In this study, the prevalence of H. pylori infection in male participants (55.1%) was higher than that in females. In line with previous studies done in Ethiopia [12, 19], the difference was not statistically significant. In contrast, previous studies done in Ethiopia [2, 11, 21, 22, 34] and in Nakuru, Kenya [35] reported that the rate of H. pylori infection should be statistically associated with sex, although the exact preferences for sex are not well documented. The variation in prevalence between males and females could probably be due to the difference in lifestyles, exposure to potential environmental sources, and habits such as smoking and alcohol consumption.

In this study, age had no significant association with H. pylori infection (p > 0.05), which is in line with previous reports from Ethiopia [2, 4, 19]. In contrast, there are studies in Ethiopia that show a significant association between age and H. pylori infection [12, 21, 34]. These differences might be influenced by the participants’ age range. In our study, it ranged from 18 to 63 years old. Likewise, in this study, there was no statistically significant difference in the prevalence of H. pylori with respect to family size in the household, which is contrary to previous studies done in Ethiopia [19, 21]. All these findings are consistent with the concept that the most important factors influencing the transmission of infection may differ with socio-demographic features, geographical location, and study population.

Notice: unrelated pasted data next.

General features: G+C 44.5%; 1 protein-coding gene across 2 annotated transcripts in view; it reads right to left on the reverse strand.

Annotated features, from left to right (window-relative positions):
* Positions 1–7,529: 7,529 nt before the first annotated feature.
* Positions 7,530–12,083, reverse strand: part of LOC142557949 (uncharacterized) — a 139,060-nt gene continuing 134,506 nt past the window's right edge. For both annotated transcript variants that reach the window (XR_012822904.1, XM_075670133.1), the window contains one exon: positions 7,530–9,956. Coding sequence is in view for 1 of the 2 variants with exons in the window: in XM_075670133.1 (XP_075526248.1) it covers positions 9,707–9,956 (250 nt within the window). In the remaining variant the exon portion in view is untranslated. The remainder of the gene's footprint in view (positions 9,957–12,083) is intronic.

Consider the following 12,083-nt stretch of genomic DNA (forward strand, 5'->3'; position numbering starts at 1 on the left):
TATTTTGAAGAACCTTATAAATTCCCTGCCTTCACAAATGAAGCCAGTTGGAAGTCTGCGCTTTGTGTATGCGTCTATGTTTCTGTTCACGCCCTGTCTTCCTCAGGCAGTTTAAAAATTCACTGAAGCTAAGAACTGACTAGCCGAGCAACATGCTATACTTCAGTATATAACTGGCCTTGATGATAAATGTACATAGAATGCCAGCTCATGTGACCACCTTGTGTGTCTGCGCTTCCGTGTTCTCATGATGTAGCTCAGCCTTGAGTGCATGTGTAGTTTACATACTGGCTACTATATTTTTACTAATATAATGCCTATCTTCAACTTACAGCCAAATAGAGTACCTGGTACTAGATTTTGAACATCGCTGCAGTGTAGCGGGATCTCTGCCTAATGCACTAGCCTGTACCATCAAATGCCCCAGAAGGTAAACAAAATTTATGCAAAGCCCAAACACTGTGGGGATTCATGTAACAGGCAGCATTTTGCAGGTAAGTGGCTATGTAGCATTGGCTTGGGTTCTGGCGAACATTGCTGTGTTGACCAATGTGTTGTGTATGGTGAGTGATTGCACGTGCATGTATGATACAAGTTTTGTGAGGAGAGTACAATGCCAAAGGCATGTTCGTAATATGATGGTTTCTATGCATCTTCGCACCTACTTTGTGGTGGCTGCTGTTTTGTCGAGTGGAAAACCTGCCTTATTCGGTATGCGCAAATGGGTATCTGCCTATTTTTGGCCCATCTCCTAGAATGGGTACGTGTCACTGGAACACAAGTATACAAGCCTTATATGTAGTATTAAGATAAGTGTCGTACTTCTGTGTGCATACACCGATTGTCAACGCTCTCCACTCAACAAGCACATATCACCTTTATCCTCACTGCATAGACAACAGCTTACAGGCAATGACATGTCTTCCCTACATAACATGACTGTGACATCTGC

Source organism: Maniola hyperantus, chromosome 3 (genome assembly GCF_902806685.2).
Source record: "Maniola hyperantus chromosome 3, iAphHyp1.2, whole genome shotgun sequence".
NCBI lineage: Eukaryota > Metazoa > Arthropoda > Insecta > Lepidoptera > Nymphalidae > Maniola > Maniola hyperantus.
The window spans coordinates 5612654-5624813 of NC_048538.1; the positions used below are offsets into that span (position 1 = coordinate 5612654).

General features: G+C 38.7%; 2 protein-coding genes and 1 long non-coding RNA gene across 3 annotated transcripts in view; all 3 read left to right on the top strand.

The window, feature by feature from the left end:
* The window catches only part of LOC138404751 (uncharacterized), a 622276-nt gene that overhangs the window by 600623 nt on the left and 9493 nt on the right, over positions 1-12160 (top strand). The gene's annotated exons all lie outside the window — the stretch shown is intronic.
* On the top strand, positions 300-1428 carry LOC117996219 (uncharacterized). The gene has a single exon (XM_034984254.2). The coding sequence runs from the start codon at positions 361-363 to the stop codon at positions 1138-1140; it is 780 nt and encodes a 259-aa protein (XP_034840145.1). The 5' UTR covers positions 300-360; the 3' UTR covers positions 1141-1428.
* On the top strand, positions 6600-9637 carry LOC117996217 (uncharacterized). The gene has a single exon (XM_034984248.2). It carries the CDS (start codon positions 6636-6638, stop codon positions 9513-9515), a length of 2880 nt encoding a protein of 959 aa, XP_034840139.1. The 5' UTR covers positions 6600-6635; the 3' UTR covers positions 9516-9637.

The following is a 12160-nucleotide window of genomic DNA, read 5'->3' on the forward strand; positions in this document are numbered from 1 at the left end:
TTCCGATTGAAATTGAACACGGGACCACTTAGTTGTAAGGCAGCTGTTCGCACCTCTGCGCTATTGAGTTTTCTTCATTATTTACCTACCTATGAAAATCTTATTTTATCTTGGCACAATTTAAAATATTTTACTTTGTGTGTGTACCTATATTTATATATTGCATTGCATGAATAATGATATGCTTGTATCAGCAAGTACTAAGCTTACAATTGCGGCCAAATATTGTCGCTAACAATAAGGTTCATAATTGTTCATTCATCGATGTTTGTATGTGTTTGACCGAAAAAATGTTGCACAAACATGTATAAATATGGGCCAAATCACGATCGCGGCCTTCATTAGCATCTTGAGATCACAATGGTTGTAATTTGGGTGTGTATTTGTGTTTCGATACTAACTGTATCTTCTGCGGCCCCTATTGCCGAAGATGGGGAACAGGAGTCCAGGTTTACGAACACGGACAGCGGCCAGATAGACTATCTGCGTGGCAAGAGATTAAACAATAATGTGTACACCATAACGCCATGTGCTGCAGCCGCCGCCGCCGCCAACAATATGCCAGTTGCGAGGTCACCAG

In this study, drinking alcohol was shown to be significantly associated with the rate of H. pylori stool antigen positivity (P = 0.030). This result agrees with studies done in different areas of Ethiopia [2, 19, 4, 12, 34]. The reason might be that frequent alcohol consumption affects the contribution of the intestinal microbial populations by disturbing the balance of intestinal homeostasis as well as by damaging gastric mucosa with a significant alteration of the immune system, which facilitates the colonization of H. pylori [4, 12, 36]. Besides, heavy drinking can possibly predispose consumers to social contacts that favor transmission of the H. pylori infection [4, 12]. However, there are studies that support a preventive effect of alcohol consumption against active H. pylori infection on the assumption that (a) alcohol may have a protective anti-bactericidal effect against new H. pylori infection; (b) alcohol may be bactericidal against existing H. pylori; and (c) alcohol causes repeated local damage to the gastric mucosa, which accelerates atrophic changes and causes H. pylori auto-eradication [2, 36, 37].